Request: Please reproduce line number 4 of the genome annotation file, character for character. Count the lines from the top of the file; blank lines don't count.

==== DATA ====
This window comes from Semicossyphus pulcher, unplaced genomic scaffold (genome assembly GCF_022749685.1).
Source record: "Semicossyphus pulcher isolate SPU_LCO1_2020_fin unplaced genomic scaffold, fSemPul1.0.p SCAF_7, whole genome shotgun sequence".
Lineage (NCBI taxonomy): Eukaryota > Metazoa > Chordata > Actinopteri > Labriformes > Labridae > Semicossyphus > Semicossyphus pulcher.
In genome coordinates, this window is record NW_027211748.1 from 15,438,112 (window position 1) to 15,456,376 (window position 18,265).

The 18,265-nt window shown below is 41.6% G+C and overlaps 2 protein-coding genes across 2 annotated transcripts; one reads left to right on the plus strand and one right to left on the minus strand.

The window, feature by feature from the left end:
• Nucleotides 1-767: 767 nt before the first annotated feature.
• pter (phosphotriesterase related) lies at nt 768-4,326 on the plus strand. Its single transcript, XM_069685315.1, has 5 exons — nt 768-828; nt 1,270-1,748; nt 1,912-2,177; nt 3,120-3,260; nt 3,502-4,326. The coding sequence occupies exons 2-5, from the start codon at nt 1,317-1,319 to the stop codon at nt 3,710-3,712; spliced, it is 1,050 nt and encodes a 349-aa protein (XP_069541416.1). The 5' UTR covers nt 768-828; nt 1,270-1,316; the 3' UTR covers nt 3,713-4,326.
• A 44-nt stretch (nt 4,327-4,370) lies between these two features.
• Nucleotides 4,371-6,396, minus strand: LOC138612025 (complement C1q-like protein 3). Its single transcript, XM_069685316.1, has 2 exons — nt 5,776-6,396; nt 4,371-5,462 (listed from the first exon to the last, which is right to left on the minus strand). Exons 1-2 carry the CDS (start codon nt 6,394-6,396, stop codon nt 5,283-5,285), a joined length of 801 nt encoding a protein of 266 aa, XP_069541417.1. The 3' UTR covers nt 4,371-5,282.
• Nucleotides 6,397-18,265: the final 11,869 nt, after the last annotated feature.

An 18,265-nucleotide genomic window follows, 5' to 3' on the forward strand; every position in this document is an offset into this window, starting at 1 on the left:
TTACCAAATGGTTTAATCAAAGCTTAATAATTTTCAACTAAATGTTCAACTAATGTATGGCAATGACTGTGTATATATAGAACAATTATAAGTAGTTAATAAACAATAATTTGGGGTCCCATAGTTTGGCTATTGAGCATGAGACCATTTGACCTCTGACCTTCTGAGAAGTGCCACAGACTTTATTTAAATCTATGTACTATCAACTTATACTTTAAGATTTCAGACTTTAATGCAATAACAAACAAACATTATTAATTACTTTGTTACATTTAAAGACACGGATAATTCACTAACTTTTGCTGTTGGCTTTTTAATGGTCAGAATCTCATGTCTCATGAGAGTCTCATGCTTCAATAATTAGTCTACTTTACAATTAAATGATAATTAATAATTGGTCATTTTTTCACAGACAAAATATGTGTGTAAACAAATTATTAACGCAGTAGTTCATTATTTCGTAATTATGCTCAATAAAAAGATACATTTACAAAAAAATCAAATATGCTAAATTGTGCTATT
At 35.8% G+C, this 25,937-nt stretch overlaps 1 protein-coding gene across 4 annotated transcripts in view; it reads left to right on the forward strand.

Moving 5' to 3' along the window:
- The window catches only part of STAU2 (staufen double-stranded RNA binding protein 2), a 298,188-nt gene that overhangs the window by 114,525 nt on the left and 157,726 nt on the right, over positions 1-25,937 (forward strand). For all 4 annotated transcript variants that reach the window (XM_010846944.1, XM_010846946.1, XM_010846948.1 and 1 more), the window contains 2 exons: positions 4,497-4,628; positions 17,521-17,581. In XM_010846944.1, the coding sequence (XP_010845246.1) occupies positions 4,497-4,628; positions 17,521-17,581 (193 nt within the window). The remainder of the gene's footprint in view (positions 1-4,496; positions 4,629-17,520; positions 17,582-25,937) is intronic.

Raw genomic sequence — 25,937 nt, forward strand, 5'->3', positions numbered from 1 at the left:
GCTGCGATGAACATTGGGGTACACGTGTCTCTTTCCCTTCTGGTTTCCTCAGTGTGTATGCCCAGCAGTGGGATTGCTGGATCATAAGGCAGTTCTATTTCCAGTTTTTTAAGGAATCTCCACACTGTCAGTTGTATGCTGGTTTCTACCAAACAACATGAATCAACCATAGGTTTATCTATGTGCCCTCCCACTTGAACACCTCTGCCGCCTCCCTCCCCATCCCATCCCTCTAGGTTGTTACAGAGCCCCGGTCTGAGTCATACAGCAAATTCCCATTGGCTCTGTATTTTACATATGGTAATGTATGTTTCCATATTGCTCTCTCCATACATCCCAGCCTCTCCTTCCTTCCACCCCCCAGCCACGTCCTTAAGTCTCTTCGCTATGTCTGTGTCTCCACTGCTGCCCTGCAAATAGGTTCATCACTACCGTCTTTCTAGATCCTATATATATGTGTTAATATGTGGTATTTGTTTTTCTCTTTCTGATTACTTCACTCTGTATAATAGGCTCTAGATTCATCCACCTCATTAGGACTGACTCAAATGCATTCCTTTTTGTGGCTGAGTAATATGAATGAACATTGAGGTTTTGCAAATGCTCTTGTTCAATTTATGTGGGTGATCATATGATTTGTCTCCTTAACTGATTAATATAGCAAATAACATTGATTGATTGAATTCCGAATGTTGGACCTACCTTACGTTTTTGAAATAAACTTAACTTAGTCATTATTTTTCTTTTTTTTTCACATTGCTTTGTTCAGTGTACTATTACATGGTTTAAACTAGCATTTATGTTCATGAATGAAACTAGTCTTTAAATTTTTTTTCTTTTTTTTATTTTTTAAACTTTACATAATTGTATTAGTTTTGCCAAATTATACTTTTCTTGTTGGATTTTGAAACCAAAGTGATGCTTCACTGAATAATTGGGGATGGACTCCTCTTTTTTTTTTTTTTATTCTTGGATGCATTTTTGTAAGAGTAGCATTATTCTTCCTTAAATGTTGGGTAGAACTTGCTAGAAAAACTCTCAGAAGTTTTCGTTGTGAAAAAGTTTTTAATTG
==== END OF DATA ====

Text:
In genome coordinates, this window is record NW_027211748.1 from 15,438,112 (window position 1) to 15,456,376 (window position 18,265).